Choosing the Right Materials for Dock Building

Many homeowners choose to build docks for launching boats, fishing, swimming, and relaxing on the water. Building a dock requires careful planning, construction, and maintenance to ensure that it lasts for years.

Dock Building

Docks can be built in a variety of shapes, sizes, and materials. Handy homeowners may be able to DIY a smaller floating dock, but it’s best to work with experienced professionals for larger projects. Contact Dock Builders Near Me for professional help.

Pine is a common choice for dock building due to its affordability and longevity. It is treated with preservative chemicals to protect it from fungus, termites and other microorganisms that can attack natural wood in damp environments. While many different types of wood can be pressure-treated, southern pine (SYP) is usually preferred, as it has a unique cellular structure that allows for easy preservative penetration. It can also be treated with fire-retardants to help it char quickly when exposed to flame, thus protecting people and property from dangerous toxins.

Generally, SYP is treated with a chemical called chromated copper arsenate, or CCA for short. This is a relatively newer preservative and has lower biodeterioration rates than older preservatives such as pentachlorophenol, or PCP. The treatment process also uses a combination of steam and hot water to expand the pores in the wood, which further helps it absorb the preservative. The treated lumber is then typically rated for use in certain conditions, such as ground-contact, or UC4B for decks and piers. UC4B indicates that the wood is treated to American Wood Protection Association (AWPA) standards and has been kiln-dried, which further improves its durability.

Other types of preservatives can be used for treating lumber, but they tend to have less desirable outcomes for dock building. For example, copper ions can leach into the water, which isn’t ideal for lakes and other bodies of freshwater. While this isn’t a problem for most dock structures, it can be in areas that are periodically flushed with water, such as marinas.

Another drawback of using PT pine is its tendency to warp and twist, which can be a challenge when it comes to decking or stair stringers. This can lead to structural problems in these areas and may require frequent maintenance work, reducing its lifespan. It can be a good choice for joists, beams and other structural components, however, especially if it’s encapsulated behind sheathing or siding. Choosing the right wood for your dock can make all the difference in its longevity and functionality. Hardwoods like cedar offer a blend of strength and aesthetic appeal, while PT pine can be a practical option for dock structures that will see significant exposure to the elements.


Cedar is a popular choice for decking and boat docks, as it offers the visual appeal of natural wood with increased durability. It is resistant to rot, insects, and decay, and can stand up to the Florida sun better than many other materials. However, like other forms of natural wood, it can be expensive, particularly compared to composites.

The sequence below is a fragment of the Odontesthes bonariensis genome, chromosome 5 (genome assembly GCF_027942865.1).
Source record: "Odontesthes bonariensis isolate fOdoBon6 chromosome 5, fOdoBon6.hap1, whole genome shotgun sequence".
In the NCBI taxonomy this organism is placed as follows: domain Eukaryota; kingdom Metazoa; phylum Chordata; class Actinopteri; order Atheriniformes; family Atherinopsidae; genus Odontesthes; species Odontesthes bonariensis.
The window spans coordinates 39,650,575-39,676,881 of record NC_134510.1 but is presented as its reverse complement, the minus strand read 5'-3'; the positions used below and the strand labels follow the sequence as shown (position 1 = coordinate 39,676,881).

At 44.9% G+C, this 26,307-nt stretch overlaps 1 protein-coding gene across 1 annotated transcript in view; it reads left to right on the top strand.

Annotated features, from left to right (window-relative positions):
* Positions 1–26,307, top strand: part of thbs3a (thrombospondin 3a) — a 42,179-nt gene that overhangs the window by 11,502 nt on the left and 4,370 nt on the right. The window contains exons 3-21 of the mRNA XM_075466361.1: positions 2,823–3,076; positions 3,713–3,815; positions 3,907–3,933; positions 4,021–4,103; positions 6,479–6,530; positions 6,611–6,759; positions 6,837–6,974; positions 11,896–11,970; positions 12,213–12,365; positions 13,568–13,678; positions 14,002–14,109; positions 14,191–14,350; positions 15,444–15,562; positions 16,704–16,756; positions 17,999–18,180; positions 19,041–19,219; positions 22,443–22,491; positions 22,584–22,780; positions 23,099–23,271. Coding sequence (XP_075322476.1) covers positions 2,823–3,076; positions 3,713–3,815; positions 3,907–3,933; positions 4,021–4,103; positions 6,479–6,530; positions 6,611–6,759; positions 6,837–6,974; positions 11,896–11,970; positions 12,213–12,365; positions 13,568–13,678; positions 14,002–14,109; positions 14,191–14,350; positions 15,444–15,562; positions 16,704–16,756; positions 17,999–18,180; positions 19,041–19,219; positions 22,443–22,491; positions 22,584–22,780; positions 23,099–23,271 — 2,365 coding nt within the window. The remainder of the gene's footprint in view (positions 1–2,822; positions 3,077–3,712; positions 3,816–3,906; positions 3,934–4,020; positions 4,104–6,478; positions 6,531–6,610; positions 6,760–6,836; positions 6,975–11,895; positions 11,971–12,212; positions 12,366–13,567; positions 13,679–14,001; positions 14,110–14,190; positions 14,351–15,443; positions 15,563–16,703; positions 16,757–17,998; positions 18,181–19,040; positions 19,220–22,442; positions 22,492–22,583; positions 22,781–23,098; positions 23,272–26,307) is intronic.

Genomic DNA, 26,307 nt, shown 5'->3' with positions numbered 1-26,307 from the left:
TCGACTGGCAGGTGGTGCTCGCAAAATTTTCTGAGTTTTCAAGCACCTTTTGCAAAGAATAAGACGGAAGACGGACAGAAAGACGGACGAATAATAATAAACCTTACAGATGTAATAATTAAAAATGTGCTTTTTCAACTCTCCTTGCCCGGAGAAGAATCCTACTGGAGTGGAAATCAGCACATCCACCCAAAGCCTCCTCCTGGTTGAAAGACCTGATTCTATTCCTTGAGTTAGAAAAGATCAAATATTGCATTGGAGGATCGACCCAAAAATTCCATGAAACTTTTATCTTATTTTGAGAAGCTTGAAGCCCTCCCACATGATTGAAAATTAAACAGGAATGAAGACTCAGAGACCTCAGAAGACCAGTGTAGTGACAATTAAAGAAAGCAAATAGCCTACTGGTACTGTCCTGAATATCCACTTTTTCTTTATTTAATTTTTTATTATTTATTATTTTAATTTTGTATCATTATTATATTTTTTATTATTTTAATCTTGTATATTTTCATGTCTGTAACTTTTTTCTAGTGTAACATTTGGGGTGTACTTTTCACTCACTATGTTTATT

Western red cedar is a softwood that can be shaped and stained to create a variety of aesthetic options. Its reddish-brown coloring can range from light to dark, and it often contains unique streaks or areas of color. The wood is also pitch- and resin-free, meaning it can be treated with a wide range of stain colors to achieve the desired look.

Unlike other types of wood, cedar does not absorb moisture, which helps protect it from the elements and extend its lifespan. Cedar’s high oil content means that it can naturally repel water and resist rot, mildew, and other unwanted pests. While it may require more regular maintenance than some other materials, this feature makes cedar well worth the extra effort.

As a result, it is also less likely to splinter or crack – which can be a major benefit for dock owners looking for an easy-to-maintain option. The wood also acts as a natural insect repellent, so fewer pests will find a way to make their way into your home or onto your boat dock.

Cedar’s strong resistance to the elements is why native people on the Pacific coast have long used it for their homes, boats, and other structures. In fact, the remains of ancient buildings constructed from cedar are still in great condition today.

In addition to its structural durability, cedar’s natural oils make it a popular choice for outdoor furniture and other structures that spend time exposed to the elements. It has a distinct aroma, which some find pleasing. It is also considered a symbol of purity and protection, and has been used in various spiritual rituals. For example, the Druids and ancient Celts used a type of cedar oil to preserve the heads of enemies that had been captured in battle.